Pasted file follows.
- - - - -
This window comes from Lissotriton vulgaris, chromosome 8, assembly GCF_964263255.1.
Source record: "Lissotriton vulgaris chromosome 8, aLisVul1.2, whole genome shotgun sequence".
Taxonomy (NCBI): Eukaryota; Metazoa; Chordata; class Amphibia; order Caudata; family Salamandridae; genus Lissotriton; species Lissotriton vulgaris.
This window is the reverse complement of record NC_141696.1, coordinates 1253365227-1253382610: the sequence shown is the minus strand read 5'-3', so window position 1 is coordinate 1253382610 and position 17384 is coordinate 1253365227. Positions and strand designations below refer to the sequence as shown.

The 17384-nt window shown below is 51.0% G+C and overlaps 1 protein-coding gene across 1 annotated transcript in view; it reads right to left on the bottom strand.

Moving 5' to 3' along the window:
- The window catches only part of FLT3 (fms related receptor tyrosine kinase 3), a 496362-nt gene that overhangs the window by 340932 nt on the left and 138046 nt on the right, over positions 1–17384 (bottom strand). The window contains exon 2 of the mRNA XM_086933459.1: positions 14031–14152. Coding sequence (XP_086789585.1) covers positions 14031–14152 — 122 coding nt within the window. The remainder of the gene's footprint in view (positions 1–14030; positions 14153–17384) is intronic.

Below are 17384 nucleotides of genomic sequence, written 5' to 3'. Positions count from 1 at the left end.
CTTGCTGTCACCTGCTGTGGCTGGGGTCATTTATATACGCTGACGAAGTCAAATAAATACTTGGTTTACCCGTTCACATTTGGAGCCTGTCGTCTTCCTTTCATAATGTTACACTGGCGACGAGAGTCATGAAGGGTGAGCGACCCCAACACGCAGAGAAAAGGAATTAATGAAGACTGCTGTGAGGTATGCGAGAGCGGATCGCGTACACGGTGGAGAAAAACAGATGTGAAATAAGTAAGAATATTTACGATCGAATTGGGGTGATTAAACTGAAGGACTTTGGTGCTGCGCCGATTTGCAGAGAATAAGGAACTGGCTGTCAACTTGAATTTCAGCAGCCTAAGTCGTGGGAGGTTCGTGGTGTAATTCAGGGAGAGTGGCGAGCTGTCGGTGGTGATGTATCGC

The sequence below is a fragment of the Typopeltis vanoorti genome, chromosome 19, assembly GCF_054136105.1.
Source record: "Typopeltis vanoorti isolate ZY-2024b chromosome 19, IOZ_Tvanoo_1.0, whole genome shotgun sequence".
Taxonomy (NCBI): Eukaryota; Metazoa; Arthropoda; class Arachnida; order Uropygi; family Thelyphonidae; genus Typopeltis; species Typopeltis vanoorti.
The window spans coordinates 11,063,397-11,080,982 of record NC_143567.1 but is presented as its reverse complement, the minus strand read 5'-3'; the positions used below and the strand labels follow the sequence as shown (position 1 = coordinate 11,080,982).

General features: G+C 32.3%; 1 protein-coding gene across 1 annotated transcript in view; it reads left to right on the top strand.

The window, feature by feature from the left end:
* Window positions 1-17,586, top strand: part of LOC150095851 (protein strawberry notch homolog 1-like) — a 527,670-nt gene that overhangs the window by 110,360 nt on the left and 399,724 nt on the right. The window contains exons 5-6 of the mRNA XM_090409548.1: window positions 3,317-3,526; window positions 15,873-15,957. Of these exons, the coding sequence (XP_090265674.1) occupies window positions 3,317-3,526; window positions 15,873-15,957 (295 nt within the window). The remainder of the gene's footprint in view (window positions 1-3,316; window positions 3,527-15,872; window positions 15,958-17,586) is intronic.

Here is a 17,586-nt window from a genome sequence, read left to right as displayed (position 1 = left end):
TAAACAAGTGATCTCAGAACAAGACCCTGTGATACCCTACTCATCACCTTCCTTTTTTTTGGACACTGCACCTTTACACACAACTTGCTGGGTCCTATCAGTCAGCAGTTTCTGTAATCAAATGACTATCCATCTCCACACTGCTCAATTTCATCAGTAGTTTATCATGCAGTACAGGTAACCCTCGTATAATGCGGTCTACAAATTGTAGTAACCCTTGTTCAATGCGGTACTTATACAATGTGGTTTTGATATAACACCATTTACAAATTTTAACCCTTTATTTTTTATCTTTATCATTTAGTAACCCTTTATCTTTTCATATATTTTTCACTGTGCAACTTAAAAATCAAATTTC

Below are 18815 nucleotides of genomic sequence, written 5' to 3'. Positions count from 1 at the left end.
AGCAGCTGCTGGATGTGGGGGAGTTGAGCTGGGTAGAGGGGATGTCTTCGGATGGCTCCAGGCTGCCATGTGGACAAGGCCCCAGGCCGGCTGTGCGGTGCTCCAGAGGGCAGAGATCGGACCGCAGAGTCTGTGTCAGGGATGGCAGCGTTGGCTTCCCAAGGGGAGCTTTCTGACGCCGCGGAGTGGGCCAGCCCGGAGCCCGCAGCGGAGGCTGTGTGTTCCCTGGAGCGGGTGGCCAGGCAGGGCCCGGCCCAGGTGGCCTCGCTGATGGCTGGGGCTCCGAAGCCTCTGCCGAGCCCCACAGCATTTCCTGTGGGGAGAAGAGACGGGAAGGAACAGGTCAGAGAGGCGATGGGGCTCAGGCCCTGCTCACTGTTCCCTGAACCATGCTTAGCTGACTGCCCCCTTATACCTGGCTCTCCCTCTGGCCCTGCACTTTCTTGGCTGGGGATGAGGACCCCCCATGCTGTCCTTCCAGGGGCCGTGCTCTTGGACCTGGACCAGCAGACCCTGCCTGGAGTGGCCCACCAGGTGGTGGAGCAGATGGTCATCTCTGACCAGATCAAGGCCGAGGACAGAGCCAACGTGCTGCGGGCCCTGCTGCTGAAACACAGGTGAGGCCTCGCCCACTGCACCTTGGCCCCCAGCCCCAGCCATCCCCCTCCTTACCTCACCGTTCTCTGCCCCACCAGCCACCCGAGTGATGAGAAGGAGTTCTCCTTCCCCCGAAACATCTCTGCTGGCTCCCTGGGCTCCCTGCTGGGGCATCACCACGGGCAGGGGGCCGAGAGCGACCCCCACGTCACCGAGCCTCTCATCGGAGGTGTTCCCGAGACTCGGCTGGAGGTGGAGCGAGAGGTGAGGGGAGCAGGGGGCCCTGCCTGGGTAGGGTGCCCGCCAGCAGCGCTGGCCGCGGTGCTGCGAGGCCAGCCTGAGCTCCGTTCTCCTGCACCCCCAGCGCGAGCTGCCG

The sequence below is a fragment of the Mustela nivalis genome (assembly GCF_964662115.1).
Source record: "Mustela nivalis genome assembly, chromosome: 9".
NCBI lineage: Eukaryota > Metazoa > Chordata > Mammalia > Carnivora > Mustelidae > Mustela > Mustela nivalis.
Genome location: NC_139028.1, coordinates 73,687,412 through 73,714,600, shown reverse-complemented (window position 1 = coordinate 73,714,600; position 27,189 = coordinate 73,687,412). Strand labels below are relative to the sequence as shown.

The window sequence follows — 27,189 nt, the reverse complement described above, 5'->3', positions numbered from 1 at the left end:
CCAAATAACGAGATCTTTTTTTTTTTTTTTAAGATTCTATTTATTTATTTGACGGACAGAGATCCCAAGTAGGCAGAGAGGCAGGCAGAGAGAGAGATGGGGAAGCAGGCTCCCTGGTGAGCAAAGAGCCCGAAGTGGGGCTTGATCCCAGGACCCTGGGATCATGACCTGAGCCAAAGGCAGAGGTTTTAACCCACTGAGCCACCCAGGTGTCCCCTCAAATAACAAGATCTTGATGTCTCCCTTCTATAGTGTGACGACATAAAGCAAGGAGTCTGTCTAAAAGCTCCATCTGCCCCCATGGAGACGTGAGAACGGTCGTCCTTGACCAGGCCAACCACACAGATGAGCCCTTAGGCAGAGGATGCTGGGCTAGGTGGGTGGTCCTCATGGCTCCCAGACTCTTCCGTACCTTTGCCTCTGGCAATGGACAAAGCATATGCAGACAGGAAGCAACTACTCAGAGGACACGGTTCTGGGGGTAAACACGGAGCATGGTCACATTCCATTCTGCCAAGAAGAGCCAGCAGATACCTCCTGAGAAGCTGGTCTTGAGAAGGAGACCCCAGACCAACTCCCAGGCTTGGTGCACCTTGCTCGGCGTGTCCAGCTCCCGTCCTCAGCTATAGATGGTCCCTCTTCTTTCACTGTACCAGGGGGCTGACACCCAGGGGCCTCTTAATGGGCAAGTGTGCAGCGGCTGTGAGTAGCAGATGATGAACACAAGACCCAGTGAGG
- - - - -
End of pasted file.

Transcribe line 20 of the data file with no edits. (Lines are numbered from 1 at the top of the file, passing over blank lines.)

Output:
AGCAGCTGCTGGATGTGGGGGAGTTGAGCTGGGTAGAGGGGATGTCTTCGGATGGCTCCAGGCTGCCATGTGGACAAGGCCCCAGGCCGGCTGTGCGGTGCTCCAGAGGGCAGAGATCGGACCGCAGAGTCTGTGTCAGGGATGGCAGCGTTGGCTTCCCAAGGGGAGCTTTCTGACGCCGCGGAGTGGGCCAGCCCGGAGCCCGCAGCGGAGGCTGTGTGTTCCCTGGAGCGGGTGGCCAGGCAGGGCCCGGCCCAGGTGGCCTCGCTGATGGCTGGGGCTCCGAAGCCTCTGCCGAGCCCCACAGCATTTCCTGTGGGGAGAAGAGACGGGAAGGAACAGGTCAGAGAGGCGATGGGGCTCAGGCCCTGCTCACTGTTCCCTGAACCATGCTTAGCTGACTGCCCCCTTATACCTGGCTCTCCCTCTGGCCCTGCACTTTCTTGGCTGGGGATGAGGACCCCCCATGCTGTCCTTCCAGGGGCCGTGCTCTTGGACCTGGACCAGCAGACCCTGCCTGGAGTGGCCCACCAGGTGGTGGAGCAGATGGTCATCTCTGACCAGATCAAGGCCGAGGACAGAGCCAACGTGCTGCGGGCCCTGCTGCTGAAACACAGGTGAGGCCTCGCCCACTGCACCTTGGCCCCCAGCCCCAGCCATCCCCCTCCTTACCTCACCGTTCTCTGCCCCACCAGCCACCCGAGTGATGAGAAGGAGTTCTCCTTCCCCCGAAACATCTCTGCTGGCTCCCTGGGCTCCCTGCTGGGGCATCACCACGGGCAGGGGGCCGAGAGCGACCCCCACGTCACCGAGCCTCTCATCGGAGGTGTTCCCGAGACTCGGCTGGAGGTGGAGCGAGAGGTGAGGGGAGCAGGGGGCCCTGCCTGGGTAGGGTGCCCGCCAGCAGCGCTGGCCGCGGTGCTGCGAGGCCAGCCTGAGCTCCGTTCTCCTGCACCCCCAGCGCGAGCTGCCG